CCC recommends W.A. police be charged over Kevin Spratt taser case
Another illustration of why the W.A. cops are as popular as mud in their own community -- and the lack of any sign of repentance or apology from the police can only reinforce that
WA's corruption watchdog has recommended charges be considered for two police officers who tasered Kevin Spratt 12 times, stating "excessive force" was used.
The Corruption and Crime Commission report made several misconduct findings and said the policemen who tasered Mr Spratt used “undue and excessive” force which was “unreasonable and unjustified”.
Mr Spratt was tasered at least 12 times in the Perth Watch House in August 2008 after refusing to comply with a strip search.
The investigation followed the 2010 release of a Commission research report on the police use of tasers and included public hearings in 2010 and 2011 into the use of tasers on Kevin Spratt.
The report, tabled in the Parliament today, said the use of tasers by the senior constables - who had already been subject to internal police disciplinary action over the matter - was an undue and excessive use of force which was unreasonable and unjustified.
The two senior constables involved, Troy Tomlin and Aaron Strahan, were subject to internal disciplinary proceedings following the tasering incident and were fined $1200 and $750 respectively in November 2009.
Today's CCC report recommended the DPP consider misconduct charges against the officers who misused their tasers to subdue Mr Spratt in the watch house and said they had acted contrary to use of force rules as laid out in the WA Police manual.
Shadow Attorney-General John Quigley stopped short today of calling for the officers to be stood down but he said he wanted to make the point that every other public service employee who had faced similar opinions of misconduct by the CCC had been stood down.
"I am not going to call upon the Commissioner to stand these people down," he said. "I simply invite the public to reflect on this, in every other branch of the public service, serious findings of misconduct, like they find here, would result in the public service (employee) being stood down - no doubt.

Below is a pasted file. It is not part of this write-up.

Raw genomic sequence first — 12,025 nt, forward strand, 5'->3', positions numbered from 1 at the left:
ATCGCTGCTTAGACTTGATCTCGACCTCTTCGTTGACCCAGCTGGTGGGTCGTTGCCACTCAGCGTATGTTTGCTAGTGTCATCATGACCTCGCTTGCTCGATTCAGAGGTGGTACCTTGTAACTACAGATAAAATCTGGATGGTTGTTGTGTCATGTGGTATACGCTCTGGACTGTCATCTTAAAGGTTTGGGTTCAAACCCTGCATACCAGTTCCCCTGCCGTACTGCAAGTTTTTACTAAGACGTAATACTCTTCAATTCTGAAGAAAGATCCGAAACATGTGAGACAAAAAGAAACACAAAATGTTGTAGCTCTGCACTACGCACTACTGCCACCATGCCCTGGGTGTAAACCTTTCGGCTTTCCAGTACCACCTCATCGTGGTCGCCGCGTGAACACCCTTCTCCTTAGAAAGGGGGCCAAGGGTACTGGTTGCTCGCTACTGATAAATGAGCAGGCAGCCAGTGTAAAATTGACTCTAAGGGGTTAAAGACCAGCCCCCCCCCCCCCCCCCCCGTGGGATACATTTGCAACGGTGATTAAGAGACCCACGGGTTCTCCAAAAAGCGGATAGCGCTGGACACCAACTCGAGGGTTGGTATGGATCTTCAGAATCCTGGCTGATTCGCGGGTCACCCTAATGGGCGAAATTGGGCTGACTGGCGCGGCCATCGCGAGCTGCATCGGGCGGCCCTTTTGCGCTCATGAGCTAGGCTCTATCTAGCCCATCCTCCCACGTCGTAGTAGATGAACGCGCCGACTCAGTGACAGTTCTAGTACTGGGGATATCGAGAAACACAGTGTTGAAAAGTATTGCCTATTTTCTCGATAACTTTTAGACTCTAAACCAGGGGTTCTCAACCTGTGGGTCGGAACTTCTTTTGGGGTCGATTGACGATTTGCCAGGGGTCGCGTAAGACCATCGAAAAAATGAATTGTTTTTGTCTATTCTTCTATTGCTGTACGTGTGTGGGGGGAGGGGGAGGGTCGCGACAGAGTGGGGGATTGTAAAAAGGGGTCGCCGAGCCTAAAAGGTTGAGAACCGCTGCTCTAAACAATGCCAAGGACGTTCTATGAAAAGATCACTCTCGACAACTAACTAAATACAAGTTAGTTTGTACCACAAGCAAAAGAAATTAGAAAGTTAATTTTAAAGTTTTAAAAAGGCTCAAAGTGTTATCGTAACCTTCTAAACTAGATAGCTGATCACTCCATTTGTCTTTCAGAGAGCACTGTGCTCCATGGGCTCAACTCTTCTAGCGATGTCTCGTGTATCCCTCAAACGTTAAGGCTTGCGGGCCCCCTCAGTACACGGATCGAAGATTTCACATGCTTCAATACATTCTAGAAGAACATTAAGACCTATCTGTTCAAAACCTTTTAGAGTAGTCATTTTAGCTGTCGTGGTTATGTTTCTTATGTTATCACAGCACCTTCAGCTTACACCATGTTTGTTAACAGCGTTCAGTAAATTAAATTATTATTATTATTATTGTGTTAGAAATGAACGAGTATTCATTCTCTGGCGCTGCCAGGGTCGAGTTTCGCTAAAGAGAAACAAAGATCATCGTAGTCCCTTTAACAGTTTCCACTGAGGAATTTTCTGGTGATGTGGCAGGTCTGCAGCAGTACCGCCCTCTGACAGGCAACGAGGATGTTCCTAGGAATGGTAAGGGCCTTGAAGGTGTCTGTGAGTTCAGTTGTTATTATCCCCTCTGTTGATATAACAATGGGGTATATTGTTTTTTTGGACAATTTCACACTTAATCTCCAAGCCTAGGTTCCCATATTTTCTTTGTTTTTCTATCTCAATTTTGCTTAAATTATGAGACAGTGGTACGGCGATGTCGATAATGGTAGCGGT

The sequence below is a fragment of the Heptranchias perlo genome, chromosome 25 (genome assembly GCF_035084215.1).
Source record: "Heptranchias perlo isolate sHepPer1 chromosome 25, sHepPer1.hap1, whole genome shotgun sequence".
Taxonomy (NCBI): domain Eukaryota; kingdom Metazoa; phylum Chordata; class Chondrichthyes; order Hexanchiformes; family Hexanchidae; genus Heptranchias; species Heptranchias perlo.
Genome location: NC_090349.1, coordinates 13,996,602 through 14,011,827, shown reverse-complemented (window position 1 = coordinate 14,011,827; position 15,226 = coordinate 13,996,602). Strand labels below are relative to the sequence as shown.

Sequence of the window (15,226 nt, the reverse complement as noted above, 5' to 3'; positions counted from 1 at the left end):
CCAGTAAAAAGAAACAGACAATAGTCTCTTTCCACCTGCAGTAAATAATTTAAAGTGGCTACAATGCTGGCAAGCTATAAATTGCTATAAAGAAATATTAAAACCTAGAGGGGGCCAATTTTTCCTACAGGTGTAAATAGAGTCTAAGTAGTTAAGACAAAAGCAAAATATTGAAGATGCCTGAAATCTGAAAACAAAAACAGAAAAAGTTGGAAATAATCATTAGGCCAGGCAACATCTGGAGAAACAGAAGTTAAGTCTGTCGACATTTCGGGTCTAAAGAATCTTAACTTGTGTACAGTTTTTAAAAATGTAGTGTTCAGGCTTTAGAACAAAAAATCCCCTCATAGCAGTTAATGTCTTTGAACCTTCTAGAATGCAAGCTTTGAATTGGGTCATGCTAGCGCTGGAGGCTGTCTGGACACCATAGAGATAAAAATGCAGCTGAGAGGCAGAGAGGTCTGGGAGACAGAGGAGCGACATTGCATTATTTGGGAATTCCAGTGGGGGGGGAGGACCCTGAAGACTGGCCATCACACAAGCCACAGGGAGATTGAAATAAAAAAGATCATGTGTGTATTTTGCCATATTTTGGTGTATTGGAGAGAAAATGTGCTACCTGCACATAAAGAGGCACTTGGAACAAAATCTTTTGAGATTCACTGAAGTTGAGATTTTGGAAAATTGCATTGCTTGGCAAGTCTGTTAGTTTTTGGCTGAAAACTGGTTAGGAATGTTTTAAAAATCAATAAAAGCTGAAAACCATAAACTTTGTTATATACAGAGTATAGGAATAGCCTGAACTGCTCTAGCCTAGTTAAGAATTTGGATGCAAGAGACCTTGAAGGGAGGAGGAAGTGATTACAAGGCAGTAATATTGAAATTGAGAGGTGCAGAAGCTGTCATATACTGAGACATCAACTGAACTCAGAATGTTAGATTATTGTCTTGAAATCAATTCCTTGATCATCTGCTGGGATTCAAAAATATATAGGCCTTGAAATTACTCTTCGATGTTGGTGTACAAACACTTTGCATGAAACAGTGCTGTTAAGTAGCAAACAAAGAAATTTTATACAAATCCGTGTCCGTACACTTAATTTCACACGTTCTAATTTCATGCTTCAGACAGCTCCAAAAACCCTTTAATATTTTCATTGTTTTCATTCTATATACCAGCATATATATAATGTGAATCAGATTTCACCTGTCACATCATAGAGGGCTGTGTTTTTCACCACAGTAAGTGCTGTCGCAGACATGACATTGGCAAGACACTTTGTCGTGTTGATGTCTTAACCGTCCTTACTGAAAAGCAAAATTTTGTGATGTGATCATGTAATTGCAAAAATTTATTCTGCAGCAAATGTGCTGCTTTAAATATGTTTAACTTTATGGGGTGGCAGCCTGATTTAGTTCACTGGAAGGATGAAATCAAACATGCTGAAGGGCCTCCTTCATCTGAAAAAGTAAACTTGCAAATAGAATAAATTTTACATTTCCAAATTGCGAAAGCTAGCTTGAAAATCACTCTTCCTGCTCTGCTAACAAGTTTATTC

"We have seen it happen with ministers, but not in the police force because it would appear they have a lower standard of accountability."
The commission recommends WA Police tighten up rules for officers submitting use of force reports.
Acting Commissioner Mark Herron said any reasonable person viewing a video in which police tasered Kevin Spratt nine times in a little over a minute is left with a feeling of considerable disquiet if not outrage.
He said the report also criticised a Police Internal Affairs Unit investigation into the matter. “While the Commission found no misconduct, the internal investigation did not resolve inconsistencies between a police summary of the facts around the incident, and other documentation and the video,” he said.
Kevin Spratt was also tasered 11 times on 6 September 2008 by Emergency Support Group officers from the Department of Corrective Services while being removed from a cell in the Perth Watch House. Seven of those uses were reasonable and while no finding was made in regard to the other four due to insufficient evidence, the report expressed concern about them.
Concern was also expressed about whether sufficient consideration was given to the use of negotiation and conflict resolution techniques.
The report makes nine recommendations to improve procedures - four relate to police and five to DCS.
Police Commissioner Karl O'Callaghan said all the recommendations from the CCC report had long been implemented. "I am very confident that the WA Police has put in place all the recommendations that the Corruption and Crime Commission have asked for," he said. "In that regard this report is a good recipe for change."
He said both police officers involved in the tasering of Mr Spratt were still working, and that there had not been a 'black mark' put against their names. "We've dealt with those people internally so there is obviously some record internally with the internal discipline process," he said. "That gets kept on their record but there's no black mark against their names at all - I don't even know what the DPP are going to recommend yet."
The report also concluded that the release by police of a controversial timeline of Mr Spratt's contact with police was not misconduct.
It accepted evidence by Mr O'Callaghan that the timeline was released to preserve public confidence in the police as there was misinformation in the public domain about the events surrounding Mr Spratt.
But the report said inaccuracies in the timeline should have been corrected before it was released while Mr O'Callaghan said he had no regrets about his decision to present the flow chart to the media. "It was the right call to make at the time based on the information that was available to me and based on the situation that we faced at that time," he said.